The administration may believe it’s a good idea to move the University of Connecticut’s West Hartford campus to downtown Hartford, but students offered mixed feelings about the decision.

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Asked last week what he thought about the move, Kevin Leigh, a UConn student, said he had just gotten accustomed to the West Hartford campus as a first-semester pre-pharmacy major. Meaning once the campus is situated downtown, he’ll have to take time to readjust all over again. The suburban campus also has its perks, he said.

“I’d probably rather be here,” Leigh said as he sat in a room of the campus’ undergraduate building awaiting the start of a class last week. “Here, the traffic is better. It’s a shorter drive for me, too. You can just walk around campus if you’re bored or something. It’s nice around here.”

Second-year biological science major Jenny Le fears what the new building may look like. She hopes the new downtown campus has a similar layout to the current one.

“I do like how the place is separate buildings,” she said. She said she heard rumors that the new campus, which the university hopes to see completed in a year, is going to be in one large building. If the more than 2,100 West Hartford students and 60 full-time faculty were based in a single unit, she said she’d be “claustrophobic.”

It’s unclear what the new building or buildings will look like, but University of Connecticut spokesman Tom Breen said he “doesn’t envision [the new campus] starting from scratch.”

Negotiations are still underway for the location, but some have speculated it would need to be close to the UConn graduate business program on Constitution Plaza. The former Travelers Education Center on Constitution Plaza, Connecticut River Plaza, and One Talcott Plaza were reported by the Hartford Courant as possible locations.

During an interview on WNPR last month, University of Connecticut President Susan Herbst said that the university hired the same master planner and chief university architect that Yale hired for its campus in 2005.

The architect, Laura A. Cruickshank, was selected following a national search and will begin in February, Breen confirmed. An email to the students from the university said Cruickshank will be in charge of “ensuring that our campuses are coherent, attractive, and useful spaces that enhance our strategic intellectual endeavors and meet our highest academic ideals.”

Wherever the campus ends up, West Hartford Campus Director Michael Mernard thinks the change will be good. It’ll give students a chance to become “integrated into the fabric of Hartford’s society,” as students will be engulfed in Hartford history and culture.

Shameesha Lewis, an allied health major at UConn, said it will be “awesome” to see the university integrate what Herbst called “underutilized cultural aspects” and resources of downtown Hartford into the curriculum. Herbst used the once-suburban Capital Community College as an example and said CCC’s move to downtown has been successful. Lewis said she would like to do some school-sanctioned field work at one of Hartford’s hospitals, just like Capital students.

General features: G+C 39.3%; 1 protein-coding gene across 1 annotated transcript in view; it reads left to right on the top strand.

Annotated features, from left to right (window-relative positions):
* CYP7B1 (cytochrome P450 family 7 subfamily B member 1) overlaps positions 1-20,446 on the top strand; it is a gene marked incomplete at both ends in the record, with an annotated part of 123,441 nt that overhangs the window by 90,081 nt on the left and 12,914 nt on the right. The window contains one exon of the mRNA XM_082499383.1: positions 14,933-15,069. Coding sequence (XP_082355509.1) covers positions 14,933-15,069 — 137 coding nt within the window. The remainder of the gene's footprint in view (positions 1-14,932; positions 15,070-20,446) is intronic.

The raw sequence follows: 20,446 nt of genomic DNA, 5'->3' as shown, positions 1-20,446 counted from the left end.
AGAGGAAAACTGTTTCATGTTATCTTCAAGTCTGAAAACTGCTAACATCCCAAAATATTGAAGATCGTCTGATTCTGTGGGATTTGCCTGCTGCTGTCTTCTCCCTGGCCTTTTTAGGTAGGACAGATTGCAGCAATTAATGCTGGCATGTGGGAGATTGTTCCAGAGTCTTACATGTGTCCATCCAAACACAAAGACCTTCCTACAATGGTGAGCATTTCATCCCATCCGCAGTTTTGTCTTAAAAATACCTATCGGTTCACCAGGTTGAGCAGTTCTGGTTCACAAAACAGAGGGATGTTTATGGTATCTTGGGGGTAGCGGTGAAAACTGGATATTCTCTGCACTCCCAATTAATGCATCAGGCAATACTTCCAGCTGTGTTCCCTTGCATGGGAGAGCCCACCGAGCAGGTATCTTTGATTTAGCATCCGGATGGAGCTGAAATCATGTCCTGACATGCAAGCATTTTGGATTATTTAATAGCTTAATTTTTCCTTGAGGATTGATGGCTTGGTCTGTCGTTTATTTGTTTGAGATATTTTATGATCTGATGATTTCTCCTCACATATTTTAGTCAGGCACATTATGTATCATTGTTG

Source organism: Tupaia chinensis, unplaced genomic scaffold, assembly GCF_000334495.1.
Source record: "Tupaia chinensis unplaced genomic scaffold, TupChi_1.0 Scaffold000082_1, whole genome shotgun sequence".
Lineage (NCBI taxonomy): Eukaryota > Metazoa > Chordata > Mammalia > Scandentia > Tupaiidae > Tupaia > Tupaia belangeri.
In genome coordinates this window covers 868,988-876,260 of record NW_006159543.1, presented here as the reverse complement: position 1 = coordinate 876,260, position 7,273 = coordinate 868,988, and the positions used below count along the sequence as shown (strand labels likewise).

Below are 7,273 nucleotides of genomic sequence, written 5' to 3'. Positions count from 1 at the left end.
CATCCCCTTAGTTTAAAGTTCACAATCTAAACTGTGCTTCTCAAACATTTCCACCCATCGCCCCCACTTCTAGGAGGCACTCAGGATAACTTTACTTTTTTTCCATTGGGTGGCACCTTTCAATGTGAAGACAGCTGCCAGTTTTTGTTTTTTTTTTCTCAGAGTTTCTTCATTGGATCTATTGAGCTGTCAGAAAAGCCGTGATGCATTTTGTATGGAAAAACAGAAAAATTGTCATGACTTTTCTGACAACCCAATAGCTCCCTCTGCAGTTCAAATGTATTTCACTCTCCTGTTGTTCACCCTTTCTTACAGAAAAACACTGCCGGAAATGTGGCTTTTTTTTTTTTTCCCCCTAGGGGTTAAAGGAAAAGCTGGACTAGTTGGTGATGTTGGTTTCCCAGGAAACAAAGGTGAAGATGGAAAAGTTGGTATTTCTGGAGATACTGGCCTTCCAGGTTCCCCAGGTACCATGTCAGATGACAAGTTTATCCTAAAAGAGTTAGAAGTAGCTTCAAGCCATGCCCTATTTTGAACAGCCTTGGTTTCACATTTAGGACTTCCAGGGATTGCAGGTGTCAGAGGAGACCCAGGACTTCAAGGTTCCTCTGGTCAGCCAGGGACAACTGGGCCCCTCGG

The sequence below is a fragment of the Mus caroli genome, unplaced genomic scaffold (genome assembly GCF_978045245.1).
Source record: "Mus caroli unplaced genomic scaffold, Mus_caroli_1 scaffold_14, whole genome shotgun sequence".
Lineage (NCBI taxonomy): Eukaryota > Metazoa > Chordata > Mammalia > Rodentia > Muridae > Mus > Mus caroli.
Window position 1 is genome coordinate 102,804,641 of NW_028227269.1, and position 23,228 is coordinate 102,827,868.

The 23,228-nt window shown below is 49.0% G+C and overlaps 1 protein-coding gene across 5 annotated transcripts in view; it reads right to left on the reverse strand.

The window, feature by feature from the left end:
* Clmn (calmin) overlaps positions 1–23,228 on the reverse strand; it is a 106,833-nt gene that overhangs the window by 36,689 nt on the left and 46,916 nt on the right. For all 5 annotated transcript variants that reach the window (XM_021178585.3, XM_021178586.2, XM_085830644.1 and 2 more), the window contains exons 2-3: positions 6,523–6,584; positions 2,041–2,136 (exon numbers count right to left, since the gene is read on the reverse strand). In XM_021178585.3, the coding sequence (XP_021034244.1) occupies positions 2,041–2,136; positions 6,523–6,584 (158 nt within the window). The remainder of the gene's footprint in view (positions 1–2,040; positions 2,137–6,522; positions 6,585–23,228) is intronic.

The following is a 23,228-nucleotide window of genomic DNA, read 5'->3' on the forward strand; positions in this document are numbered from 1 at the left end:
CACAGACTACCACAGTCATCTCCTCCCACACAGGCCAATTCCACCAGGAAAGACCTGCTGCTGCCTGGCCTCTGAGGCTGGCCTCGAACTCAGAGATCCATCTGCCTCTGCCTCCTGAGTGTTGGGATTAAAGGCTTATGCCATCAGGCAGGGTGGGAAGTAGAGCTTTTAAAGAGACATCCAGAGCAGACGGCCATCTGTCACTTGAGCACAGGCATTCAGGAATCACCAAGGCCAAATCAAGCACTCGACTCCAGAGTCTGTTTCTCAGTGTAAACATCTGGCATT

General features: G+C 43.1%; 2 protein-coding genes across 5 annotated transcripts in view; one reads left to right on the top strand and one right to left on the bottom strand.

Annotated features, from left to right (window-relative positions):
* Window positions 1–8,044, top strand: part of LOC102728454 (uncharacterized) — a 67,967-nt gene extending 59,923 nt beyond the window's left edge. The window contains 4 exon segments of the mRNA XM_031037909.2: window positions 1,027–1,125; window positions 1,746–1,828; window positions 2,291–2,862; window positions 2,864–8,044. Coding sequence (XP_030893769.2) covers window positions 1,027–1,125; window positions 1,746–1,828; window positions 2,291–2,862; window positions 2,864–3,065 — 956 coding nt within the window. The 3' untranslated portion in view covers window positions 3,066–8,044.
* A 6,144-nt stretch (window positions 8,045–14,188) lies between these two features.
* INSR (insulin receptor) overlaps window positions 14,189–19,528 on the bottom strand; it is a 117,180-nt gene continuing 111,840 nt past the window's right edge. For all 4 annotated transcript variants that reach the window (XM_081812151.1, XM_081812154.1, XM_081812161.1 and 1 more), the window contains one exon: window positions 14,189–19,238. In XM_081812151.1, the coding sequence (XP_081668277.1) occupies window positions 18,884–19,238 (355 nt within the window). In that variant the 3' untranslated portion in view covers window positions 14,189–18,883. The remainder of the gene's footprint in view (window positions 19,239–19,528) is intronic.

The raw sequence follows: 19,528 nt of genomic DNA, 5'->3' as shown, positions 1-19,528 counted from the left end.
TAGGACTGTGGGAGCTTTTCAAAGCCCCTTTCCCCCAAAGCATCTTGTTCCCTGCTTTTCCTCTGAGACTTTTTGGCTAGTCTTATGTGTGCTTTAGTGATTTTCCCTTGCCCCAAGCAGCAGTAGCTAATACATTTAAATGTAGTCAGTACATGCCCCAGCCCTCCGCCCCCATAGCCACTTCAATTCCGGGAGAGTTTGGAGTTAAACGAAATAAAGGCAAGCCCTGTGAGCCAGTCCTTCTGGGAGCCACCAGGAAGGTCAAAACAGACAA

Jeffrey Partridge, Capital Community College humanities chair of the Capital Heritage Project, helps to design courses that “will connect their students with the heritage of Hartford.” During an WNPR interview, Partridge said the links between the curriculum and the downtown buildings are called “learning communities.”

Capital Community College moved from Woodland Street in Hartford’s Asylum Hill neighborhood to the former G. Fox Department Store in downtown Hartford back in 2002. The new campus included a $70 million top-to-bottom renovation of 300,000 square feet of space in the former retail building.

Danny Rosario, a junior at Capital Community College, experienced this type of, “infused learning.” In his Caribbean art class, Rosario said he and his fellow classmates had the opportunity to earn extra credit by listening to lectures held by his professor at the Wadsworth Atheneum. He said that the city definitely has “more resources” than the suburbs. And yes, there is some traffic, but it doesn’t kill Rosario’s motivation.

“Traffic — when you’re trying to better yourself — that isn’t an issue,” he said.

The move, according to University of Connecticut officials, will save the school almost $25 million in repairs needed at the West Hartford campus. That’s on top of the $7.2 million the university already has spent on renovations to the West Hartford campus over the last four years.

The decision to move the campus was made by UConn’s administration. The Board of Trustees has not voted on the move, but will have to approve the purchase of new property downtown, according to university officials.